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Work ethic has Matt Morgan thriving
By VINCENT MAN - Timmins Daily Press


Matt Morgan at the No Surrender pay per view in September in Oshawa, ON. Photos by Mike Mastrandrea

If you were to dream up the prototypical professional wrestler, the end result would be Matt Morgan.

At seven feet tall and 300-plus pounds of muscle, the Total Nonstop Action Wrestling superstar is an intimidating specimen.

Despite his menacing size, Morgan will be the first to tell you heís not your average big man in the world of pro wrestling. And his rise to the top of the industry has not come by coincidence.

"Not to sound arrogant, but I put in a lot of work and bust my ass," he said. "I do a lot of things people donít know.

"Iím where Iím at because I watch tape. I cut promos in front of my bathroom mirror every damn day to practise my craft."

Morganís craft brought him to Timmins on Saturday as part of the latest wrestling card put on by Big Star Entertainment -- formerly Blood Sweat and Ears. The BSE Pro event at Timmins' …cole catholique secondaire Thťriault featured the TNA star in a triple-threat main event against Frankie The Mobster and Tyson "Textbook" Dux.

In front of a gymnasium full of rowdy fans, Morgan, who has been nicknamed "The Blueprint," displayed a bona-fide meanstreak, superhuman strength and uncanny athleticism, something he said he uses "every ounce of" to stand out from the other monsters of wrestling.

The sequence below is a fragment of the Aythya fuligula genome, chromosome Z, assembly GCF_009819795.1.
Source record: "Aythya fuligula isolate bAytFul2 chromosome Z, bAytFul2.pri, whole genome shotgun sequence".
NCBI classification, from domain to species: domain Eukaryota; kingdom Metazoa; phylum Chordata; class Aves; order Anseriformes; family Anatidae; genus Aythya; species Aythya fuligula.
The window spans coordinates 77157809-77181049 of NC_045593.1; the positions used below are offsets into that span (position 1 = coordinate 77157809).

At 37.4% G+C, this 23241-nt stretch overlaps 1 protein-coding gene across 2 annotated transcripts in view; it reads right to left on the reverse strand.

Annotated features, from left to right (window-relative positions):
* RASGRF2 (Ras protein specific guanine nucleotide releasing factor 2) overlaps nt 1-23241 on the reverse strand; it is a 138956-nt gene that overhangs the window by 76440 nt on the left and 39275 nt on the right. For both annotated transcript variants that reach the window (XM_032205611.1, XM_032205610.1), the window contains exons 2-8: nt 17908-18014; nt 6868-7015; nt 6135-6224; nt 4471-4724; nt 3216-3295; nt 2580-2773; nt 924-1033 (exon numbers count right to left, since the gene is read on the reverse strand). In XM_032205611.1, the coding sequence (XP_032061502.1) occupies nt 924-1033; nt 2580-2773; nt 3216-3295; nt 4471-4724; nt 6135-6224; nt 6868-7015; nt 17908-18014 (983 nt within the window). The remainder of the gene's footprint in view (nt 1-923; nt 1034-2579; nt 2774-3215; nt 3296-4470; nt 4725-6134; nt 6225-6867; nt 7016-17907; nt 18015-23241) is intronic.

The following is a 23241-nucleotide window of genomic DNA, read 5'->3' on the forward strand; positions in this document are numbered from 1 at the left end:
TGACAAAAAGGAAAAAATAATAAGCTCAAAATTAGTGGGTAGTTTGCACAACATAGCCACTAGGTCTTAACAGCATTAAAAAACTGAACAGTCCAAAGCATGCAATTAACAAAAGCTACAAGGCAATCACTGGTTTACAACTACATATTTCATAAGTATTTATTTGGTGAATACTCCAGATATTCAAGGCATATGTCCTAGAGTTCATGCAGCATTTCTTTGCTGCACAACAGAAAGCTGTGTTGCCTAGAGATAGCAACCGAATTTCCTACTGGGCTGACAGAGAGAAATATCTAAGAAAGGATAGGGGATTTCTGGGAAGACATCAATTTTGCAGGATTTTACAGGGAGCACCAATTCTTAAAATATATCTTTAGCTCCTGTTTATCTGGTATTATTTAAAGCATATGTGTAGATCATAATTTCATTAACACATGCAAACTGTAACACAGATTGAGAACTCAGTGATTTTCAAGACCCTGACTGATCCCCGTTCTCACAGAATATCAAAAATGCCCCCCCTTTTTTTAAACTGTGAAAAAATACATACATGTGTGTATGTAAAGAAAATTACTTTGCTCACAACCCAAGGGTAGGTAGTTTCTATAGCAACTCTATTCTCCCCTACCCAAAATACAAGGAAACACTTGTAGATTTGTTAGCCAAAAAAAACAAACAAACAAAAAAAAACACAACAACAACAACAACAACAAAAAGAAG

"Coming from playing basketball, I really have a 41-inch vertical leap," Morgan said. "Right now I can 360 dunk if you told me to. I can still jump and I wanted to add that to my moveset as a wrestler because big guys donít do anything. Theyíre used to sticking to the meat and potatoes -- 300 pounds, seven-feet tall, tackles, clotheslines, punches -- which is the way it should be.

"But with my character I want to transcend it forward so to speak and incorporate my athleticism ... along with clotheslines, punches, bicycle kicks and stuff like that, but add some finesse to it as well. I think thatís what makes The Blueprint The Blueprint."

BSE Pro representative Mike Patry said he was impressed with what he saw during Saturday nightís show.

"He has that intimidating presence because of his size, but heís quick and heís good on the mic," Patry said. "People respect that heís such an athlete for his size."

Morgan played basketball in college and made an NCAA Tournament appearance in 1996 with Monmouth University. He finished his Division I career with Chaminade University where he graduated.

"When I was playing basketball, I was a bruiser," Morgan said. "Iíd beat the crap out of people. Iíve beaten up Vince Carter, Iíve beaten up a lot of guys. I had that character.

"When I played basketball I talked a crap-load of trash. Iíd be cutting promos and interviews with the announcers of ESPN. I was always trying to be the heel and I loved it."

That love for playing the villain came apparent before he stepped into the wrestling ring in a basketball game he remembers fondly.